Information & Facts
In general conditions in Riyadh are dry and hot, but the city
does receive about four inches (102mm) of rain a year, most of it
falling between January and May. In summer hot winds can send
temperatures soaring up to 113°F (45°C). In winter it can be
surprisingly chilly, however, particularly at night when the
thermometer can plunge below freezing. The best months in Riyadh,
when days are pleasantly tolerable and nights are cool, are between
October and May.
Travellers will be pleased to know that Riyadh has a great
selection of restaurants to choose from and visitors will be
spoiled for choice. Middle Eastern fare might dominate the dining
out scene, but there has been an increase in international eateries
springing up in recent years, creating even more choice for avid
foodies. Now, everything from spicy Indian fare to good old
American favourites like cheeseburgers and fries are on offer. Head
to Tahlia Street for both fine dining and cheap eateries where the
bright lights and catchy slogans of fast-food outlets like
McDonald's and KFC line the street too. Many travellers will opt to
dine at their hotel restaurant where many of the five-star eateries
are owned by celebrity chefs and provide a one of a kind dining
experience. Travellers should note that these hotel restaurants
have done away with segregation between men and women, as well as
the family section but they should not be alarmed if they come
across this in other restaurants. Service charge is usually
included in restaurant bills but a tip of 10% is the norm.
Public transport is available to a limited degree, consisting of
minibuses, which ply a few routes and usually operate for men only.
Buses that do admit women have a screened off area, separating them
from the men. A better option for visitors, though, are taxis
(white in colour), which can be booked through the hotel or hired
directly from an amenable driver. Fares are reasonable and the
taxis are metered. Car hire is also possible, but driving can be a
little daunting, despite the deceptively easy-looking wide roads.
Directional road signs tend to have English translations, but
street signs are in Arabic only. Some traffic rules differ from
those in the west, and penalties for speeding or reckless driving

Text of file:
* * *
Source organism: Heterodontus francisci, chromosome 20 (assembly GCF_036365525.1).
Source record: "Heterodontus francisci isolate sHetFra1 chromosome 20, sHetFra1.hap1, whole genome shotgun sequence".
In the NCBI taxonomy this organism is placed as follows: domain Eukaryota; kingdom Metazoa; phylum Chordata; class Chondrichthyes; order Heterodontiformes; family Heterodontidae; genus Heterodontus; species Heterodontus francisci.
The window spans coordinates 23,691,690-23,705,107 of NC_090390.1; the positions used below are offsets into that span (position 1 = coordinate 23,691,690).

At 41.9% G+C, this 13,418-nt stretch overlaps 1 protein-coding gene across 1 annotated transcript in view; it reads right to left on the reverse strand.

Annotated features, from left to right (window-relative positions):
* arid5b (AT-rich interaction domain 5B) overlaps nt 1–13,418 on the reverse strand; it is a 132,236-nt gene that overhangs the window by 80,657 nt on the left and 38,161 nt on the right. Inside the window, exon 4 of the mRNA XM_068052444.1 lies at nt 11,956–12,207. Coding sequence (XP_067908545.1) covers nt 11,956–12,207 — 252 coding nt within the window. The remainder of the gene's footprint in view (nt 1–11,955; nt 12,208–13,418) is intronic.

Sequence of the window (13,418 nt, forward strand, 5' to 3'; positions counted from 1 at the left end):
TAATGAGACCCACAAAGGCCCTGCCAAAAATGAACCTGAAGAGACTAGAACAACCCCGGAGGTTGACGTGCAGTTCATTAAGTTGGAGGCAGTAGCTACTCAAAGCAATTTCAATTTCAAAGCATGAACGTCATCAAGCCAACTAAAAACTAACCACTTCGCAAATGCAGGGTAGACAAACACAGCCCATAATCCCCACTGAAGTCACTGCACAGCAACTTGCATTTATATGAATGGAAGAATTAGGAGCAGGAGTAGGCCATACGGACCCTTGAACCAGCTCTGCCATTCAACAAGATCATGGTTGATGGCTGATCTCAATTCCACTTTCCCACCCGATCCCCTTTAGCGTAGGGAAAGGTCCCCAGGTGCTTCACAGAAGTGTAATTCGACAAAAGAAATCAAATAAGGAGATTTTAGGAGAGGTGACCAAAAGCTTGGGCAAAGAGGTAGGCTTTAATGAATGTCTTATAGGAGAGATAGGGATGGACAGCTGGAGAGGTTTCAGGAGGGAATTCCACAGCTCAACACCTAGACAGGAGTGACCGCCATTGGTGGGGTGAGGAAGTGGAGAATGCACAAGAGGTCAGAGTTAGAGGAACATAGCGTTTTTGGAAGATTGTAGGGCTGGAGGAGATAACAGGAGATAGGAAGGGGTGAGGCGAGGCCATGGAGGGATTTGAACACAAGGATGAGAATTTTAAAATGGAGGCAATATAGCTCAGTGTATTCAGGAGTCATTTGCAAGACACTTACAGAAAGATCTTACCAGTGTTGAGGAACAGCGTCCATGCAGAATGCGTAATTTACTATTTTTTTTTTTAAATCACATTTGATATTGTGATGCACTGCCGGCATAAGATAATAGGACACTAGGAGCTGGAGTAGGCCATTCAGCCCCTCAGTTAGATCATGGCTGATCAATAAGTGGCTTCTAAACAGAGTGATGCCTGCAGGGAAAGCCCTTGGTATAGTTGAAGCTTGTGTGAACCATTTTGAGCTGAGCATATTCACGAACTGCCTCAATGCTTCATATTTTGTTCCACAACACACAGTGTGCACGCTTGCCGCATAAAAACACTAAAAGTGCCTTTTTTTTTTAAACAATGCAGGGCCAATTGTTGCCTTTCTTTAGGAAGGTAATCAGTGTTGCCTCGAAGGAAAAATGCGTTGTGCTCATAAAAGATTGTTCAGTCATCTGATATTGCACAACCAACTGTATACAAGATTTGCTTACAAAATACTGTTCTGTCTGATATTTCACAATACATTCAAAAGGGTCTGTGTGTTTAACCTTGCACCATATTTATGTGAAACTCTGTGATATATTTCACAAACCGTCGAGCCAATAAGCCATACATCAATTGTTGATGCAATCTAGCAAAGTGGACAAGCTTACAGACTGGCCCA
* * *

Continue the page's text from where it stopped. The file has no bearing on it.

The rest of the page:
Arabic is the official language in Saudi Arabia, but
English is widely understood.
The Saudi currency is the Riyal (SAR), divided into 100 halala.
Foreign currency can be changed at banks and exchange bureaux.
Banking hours are generally Saturday to Wednesday from 8am to 12pm
and 4pm to 8pm. All major credit cards are accepted at shops,
hotels and restaurants in Saudi Arabia. Travellers cheques are also
accepted and ATMs are widely available. There are no taxes in Saudi
Arabia, so shopping is good value.
You won't find a street in Riyadh that doesn't have a string of
shopping malls, boutiques, or markets. Shopping centres can be
confusing to foreign visitors however, as most have some
restrictions on visiting hours for men, women and families. One of
the biggest and fanciest shopping malls in Riyadh is Al Faisaliah
on Olaya Road, which also has a fun park in the basement and is
open to families and single women only from Wednesday to Friday. Al
Mamlaka, also on Olaya Road, has a third floor Ladies Kingdom
reserved exclusively for women. Kingdom tower offers great deals on
luxury brands like Hugo Boss and Lacoste. Other popular malls
include Sahara Mall on King Abdul Aziz Road, and Granada Mall near
Riyadh also has a few traditional souks, including Souq
al-Thumairi, which is most popular with tourists for its wide range
of Arabic goods and English-speaking touts. Remember in Riyadh
markets, haggling is obligatory.
Shopping in Riyadh is tax-free, so you can find good deals on
luxury brands and high-end products. Popular Riyadh souvenirs
include Persian rugs, leathergoods and handbags, and local
Local time is GMT +3.